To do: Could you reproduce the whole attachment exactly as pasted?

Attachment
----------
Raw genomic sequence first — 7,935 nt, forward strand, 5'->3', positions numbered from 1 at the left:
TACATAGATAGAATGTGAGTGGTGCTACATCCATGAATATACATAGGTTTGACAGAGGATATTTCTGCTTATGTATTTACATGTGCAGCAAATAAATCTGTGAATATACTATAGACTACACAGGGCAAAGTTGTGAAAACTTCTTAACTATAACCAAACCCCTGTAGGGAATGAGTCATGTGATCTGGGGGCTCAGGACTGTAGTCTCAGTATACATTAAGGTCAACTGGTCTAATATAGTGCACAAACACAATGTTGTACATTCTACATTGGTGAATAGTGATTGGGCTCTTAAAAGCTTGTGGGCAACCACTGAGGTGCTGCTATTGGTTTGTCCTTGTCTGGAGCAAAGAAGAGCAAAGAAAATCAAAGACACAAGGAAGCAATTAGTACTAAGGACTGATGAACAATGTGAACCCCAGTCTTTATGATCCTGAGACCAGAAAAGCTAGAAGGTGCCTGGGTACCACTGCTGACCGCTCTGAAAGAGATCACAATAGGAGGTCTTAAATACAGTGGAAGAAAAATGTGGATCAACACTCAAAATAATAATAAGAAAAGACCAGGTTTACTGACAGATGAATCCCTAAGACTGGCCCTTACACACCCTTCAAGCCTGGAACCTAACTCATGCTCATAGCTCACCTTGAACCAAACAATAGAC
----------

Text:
Raw genomic sequence first — 7,935 nt, forward strand, 5'->3', positions numbered from 1 at the left:
TACATAGATAGAATGTGAGTGGTGCTACATCCATGAATATACATAGGTTTGACAGAGGATATTTCTGCTTATGTATTTACATGTGCAGCAAATAAATCTGTGAATATACTATAGACTACACAGGGCAAAGTTGTGAAAACTTCTTAACTATAACCAAACCCCTGTAGGGAATGAGTCATGTGATCTGGGGGCTCAGGACTGTAGTCTCAGTATACATTAAGGTCAACTGGTCTAATATAGTGCACAAACACAATGTTGTACATTCTACATTGGTGAATAGTGATTGGGCTCTTAAAAGCTTGTGGGCAACCACTGAGGTGCTGCTATTGGTTTGTCCTTGTCTGGAGCAAAGAAGAGCAAAGAAAATCAAAGACACAAGGAAGCAATTAGTACTAAGGACTGATGAACAATGTGAACCCCAGTCTTTATGATCCTGAGACCAGAAAAGCTAGAAGGTGCCTGGGTACCACTGCTGACCGCTCTGAAAGAGATCACAATAGGAGGTCTTAAATACAGTGGAAGAAAAATGTGGATCAACACTCAAAATAATAATAAGAAAAGACCAGGTTTACTGACAGATGAATCCCTAAGACTGGCCCTTACACACCCTTCAAGCCTGGAACCTAACTCATGCTCATAGCTCACCTTGAACCAAACAATAGAC